ERIC Number: ED270777
Record Type: RIE
Publication Date: 1986-Aug-5
Reference Count: 0
A Study of Reactions to Ethical Dilemmas in Public Relations.
Stacks, Don W.; Wright, Donald K.
In order to justify ethical instruction for media students, 109 university students in basic communication courses were asked to confront a moral-ethical problem, specifically, the request for information that a sponsoring company or organization wished suppressed. Respondents were randomly assigned to one of four conditions: working for a public organization or working for a private organization and deciding about the firing of a coach, and working in either situation and deciding about about nuclear waste disposal. Based on these situations and similar earlier research by Ryan and Martinson (1984), the two hypotheses proposed that (1) responses to the situations will differ significantly depending on whether or not the situation is public or private, with those responding to the commercial interests less willing to give information to the public; and (2) responses to the coach firing will differ significantly from responses to the nuclear waste situation because the "need to know" about nuclear waste will compel subjects to release information. Responses did not support the first hypothesis, though the second was supported. However, the students indicated more uncertainty than the public relations practitioners in Ryan and Martinson's study, which suggests a need for teaching ethics in university-based communication programs. (SRT)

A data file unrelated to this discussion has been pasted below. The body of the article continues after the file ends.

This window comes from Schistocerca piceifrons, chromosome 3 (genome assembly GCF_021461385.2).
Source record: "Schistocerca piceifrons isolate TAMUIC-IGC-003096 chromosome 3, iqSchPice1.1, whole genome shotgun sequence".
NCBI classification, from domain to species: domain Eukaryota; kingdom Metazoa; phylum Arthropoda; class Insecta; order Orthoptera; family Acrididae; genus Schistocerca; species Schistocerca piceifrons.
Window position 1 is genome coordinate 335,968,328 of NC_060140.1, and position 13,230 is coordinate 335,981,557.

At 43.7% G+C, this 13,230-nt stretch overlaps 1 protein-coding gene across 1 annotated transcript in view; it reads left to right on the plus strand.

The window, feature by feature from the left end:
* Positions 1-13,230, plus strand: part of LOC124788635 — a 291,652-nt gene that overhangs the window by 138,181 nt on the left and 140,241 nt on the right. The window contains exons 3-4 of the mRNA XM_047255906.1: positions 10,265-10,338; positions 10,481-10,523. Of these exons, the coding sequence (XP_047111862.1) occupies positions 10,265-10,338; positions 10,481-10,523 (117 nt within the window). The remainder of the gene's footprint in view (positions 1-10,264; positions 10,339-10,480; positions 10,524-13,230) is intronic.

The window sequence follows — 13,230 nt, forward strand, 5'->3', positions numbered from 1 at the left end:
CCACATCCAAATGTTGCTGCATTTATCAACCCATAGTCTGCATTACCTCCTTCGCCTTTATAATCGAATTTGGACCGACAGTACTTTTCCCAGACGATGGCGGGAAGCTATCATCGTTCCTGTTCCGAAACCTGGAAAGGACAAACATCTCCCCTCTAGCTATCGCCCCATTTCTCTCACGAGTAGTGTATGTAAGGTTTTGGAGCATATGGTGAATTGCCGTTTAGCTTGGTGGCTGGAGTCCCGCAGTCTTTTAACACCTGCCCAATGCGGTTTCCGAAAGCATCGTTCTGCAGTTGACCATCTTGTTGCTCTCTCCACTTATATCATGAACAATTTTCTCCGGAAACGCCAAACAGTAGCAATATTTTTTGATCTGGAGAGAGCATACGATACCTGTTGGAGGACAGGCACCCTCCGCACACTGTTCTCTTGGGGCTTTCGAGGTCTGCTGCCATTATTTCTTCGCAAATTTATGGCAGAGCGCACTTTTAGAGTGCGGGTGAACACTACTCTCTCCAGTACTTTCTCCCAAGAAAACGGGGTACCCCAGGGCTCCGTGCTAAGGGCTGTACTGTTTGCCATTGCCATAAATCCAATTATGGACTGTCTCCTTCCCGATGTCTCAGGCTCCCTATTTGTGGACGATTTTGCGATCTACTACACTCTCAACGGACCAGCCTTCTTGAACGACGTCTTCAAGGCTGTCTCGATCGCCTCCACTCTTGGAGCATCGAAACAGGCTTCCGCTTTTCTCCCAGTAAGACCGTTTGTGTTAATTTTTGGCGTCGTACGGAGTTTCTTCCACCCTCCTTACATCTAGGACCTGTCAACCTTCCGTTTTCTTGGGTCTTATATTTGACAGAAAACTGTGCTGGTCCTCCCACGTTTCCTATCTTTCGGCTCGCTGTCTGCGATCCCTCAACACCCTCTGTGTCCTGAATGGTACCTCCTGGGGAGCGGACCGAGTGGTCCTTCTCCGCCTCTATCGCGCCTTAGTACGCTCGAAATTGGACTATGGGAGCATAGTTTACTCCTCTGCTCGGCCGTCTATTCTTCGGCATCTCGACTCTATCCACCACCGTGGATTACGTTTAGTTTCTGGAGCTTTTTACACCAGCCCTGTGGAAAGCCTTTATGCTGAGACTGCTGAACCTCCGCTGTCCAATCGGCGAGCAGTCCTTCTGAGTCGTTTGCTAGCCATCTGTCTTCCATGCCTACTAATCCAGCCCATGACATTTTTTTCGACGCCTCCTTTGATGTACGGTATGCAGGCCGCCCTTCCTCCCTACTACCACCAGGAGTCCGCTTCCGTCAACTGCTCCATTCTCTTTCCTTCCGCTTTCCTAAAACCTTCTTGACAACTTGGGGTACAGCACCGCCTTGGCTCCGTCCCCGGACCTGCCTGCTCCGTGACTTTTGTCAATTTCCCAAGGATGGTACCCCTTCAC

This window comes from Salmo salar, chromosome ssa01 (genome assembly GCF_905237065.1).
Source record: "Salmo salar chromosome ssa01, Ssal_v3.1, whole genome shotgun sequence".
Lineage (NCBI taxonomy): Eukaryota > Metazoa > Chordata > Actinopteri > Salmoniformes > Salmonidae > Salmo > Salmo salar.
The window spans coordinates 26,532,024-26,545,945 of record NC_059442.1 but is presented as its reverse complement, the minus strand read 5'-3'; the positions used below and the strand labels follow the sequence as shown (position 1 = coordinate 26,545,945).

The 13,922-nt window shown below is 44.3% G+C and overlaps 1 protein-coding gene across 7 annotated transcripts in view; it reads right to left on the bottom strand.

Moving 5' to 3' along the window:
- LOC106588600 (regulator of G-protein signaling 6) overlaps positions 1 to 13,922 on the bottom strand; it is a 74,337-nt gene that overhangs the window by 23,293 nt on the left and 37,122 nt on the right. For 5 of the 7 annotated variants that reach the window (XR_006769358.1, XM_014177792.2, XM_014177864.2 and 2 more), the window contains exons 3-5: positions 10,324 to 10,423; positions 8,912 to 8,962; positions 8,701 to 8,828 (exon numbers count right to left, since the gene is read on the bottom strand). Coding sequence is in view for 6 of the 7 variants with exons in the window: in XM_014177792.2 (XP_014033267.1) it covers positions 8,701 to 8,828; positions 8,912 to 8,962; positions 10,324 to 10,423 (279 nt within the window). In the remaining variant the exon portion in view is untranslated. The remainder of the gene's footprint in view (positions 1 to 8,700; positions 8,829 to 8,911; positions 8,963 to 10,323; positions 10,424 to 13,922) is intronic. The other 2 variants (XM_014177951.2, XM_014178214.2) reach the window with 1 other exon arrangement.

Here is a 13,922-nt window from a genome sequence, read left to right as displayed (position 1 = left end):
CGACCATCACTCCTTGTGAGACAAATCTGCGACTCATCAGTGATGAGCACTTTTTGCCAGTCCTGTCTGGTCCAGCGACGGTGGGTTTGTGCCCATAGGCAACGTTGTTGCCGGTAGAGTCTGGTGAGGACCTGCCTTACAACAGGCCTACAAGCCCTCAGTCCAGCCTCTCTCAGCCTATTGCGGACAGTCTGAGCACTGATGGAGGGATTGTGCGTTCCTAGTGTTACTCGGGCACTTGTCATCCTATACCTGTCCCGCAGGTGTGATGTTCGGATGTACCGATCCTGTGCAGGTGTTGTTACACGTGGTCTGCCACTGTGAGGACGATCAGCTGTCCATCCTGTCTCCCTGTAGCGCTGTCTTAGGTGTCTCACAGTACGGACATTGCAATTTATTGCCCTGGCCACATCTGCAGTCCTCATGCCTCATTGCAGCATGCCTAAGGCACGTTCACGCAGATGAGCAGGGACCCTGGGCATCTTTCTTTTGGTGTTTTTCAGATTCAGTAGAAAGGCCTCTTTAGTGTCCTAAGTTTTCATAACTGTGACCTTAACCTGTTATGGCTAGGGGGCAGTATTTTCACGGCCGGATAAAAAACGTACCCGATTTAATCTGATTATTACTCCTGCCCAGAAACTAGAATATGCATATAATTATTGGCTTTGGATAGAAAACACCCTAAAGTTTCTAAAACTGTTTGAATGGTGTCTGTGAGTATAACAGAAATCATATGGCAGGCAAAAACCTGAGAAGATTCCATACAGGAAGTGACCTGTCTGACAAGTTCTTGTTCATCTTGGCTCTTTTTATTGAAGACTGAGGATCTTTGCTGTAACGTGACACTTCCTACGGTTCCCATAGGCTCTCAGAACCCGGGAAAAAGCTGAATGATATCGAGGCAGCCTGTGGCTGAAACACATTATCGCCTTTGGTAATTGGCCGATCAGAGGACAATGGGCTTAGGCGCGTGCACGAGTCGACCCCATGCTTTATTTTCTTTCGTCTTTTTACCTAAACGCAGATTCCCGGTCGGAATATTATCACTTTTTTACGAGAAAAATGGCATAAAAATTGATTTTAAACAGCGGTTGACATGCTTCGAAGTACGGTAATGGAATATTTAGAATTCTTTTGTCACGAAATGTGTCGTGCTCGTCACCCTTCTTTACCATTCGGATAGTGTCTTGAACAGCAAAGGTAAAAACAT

Publication Type: Speeches/Meeting Papers; Reports - Research
Education Level: N/A
Authoring Institution: N/A
Note: Paper presented at the Annual Meeting of the Association for Education in Journalism and Mass Communication (69th, Norman, OK, August 3-6, 1986).